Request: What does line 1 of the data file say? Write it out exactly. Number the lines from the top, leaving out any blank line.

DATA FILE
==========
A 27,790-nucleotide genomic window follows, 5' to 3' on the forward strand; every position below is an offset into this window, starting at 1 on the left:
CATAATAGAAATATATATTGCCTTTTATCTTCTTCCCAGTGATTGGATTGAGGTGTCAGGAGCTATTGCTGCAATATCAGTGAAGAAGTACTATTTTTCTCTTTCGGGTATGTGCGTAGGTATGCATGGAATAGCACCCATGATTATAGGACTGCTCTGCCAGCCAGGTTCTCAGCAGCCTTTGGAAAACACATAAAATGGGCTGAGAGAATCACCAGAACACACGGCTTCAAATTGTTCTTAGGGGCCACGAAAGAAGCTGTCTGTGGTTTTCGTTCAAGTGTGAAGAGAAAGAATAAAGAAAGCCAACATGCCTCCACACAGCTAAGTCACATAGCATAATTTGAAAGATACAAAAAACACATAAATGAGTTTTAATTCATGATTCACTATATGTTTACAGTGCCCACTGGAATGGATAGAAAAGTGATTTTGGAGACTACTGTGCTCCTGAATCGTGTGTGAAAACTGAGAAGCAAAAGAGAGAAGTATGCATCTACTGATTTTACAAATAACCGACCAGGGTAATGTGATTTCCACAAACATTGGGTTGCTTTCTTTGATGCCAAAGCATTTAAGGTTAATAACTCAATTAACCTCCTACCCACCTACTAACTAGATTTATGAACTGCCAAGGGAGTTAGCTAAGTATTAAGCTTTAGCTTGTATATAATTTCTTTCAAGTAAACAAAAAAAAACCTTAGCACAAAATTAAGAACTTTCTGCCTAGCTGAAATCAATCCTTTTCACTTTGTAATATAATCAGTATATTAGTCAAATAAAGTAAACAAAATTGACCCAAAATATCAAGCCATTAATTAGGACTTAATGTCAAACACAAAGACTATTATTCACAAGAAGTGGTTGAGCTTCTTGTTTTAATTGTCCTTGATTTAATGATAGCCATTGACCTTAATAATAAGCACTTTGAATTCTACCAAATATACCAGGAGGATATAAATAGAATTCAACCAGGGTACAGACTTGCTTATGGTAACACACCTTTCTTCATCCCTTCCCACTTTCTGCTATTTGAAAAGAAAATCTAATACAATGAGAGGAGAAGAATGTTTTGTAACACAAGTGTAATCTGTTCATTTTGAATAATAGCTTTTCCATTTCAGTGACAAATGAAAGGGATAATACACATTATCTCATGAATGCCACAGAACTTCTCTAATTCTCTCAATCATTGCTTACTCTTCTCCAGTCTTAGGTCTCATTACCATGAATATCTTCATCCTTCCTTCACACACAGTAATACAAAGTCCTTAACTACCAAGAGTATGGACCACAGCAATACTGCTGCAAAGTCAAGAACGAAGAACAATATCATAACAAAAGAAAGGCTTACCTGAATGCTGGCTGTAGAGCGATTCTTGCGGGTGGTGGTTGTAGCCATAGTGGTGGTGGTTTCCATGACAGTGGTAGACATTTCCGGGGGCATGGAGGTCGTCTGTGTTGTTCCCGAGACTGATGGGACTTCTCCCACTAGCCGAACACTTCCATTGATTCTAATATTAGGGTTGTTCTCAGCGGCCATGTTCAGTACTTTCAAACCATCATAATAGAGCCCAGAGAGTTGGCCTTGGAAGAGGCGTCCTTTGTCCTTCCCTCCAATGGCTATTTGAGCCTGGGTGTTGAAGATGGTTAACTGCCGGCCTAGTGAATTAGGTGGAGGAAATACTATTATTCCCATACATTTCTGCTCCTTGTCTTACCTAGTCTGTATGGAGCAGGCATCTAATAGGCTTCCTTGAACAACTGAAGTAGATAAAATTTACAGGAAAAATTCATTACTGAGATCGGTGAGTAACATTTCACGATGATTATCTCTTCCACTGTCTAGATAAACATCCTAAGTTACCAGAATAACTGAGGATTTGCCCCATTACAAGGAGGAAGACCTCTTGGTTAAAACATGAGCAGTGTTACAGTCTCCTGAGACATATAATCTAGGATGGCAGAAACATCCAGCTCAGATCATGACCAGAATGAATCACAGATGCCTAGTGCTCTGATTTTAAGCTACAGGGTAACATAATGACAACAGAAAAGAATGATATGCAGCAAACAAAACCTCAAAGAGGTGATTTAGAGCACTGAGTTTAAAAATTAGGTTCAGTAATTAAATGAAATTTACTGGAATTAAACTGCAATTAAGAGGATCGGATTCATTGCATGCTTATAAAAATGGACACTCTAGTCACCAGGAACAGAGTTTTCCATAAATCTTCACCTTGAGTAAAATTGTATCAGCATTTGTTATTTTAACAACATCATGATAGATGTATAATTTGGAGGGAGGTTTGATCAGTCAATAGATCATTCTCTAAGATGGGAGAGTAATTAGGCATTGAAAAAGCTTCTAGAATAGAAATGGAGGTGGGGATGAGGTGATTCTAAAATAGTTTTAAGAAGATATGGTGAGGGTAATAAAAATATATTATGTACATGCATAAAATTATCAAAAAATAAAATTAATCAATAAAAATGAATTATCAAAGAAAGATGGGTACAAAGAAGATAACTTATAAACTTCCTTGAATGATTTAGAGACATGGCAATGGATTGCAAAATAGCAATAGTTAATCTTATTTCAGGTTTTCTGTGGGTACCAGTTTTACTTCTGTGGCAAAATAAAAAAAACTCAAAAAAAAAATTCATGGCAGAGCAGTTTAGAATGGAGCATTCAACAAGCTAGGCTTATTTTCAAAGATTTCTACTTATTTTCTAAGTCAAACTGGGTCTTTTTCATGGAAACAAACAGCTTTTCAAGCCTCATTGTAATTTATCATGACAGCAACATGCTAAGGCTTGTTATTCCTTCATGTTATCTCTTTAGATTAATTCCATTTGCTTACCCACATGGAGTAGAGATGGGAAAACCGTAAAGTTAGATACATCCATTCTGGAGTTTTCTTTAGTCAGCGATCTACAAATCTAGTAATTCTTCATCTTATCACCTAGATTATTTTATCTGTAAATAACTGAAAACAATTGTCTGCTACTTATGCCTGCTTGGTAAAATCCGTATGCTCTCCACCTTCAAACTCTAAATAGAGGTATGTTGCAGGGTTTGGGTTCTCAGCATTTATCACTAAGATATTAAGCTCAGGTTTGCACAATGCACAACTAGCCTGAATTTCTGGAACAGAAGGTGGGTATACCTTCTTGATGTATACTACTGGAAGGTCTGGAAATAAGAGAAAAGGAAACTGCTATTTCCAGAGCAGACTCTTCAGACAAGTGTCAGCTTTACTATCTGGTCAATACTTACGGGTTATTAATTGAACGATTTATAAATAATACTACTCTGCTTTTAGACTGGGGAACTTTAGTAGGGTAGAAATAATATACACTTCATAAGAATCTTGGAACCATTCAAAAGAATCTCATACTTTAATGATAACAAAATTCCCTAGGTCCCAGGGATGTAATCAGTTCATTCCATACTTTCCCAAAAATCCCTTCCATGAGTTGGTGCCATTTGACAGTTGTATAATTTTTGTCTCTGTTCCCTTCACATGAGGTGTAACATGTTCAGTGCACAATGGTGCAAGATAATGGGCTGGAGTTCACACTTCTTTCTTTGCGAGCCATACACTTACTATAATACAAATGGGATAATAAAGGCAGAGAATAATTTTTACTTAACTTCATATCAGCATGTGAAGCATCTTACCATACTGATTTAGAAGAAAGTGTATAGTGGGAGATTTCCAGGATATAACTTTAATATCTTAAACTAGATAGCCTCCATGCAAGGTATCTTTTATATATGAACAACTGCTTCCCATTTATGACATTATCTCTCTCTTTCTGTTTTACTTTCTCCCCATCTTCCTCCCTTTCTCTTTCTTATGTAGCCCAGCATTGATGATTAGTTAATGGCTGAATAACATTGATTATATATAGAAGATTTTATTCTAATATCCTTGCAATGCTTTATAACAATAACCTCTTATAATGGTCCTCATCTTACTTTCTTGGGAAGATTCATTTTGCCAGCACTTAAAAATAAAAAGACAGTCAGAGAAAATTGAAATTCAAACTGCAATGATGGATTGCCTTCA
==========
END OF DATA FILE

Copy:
A 27,790-nucleotide genomic window follows, 5' to 3' on the forward strand; every position below is an offset into this window, starting at 1 on the left: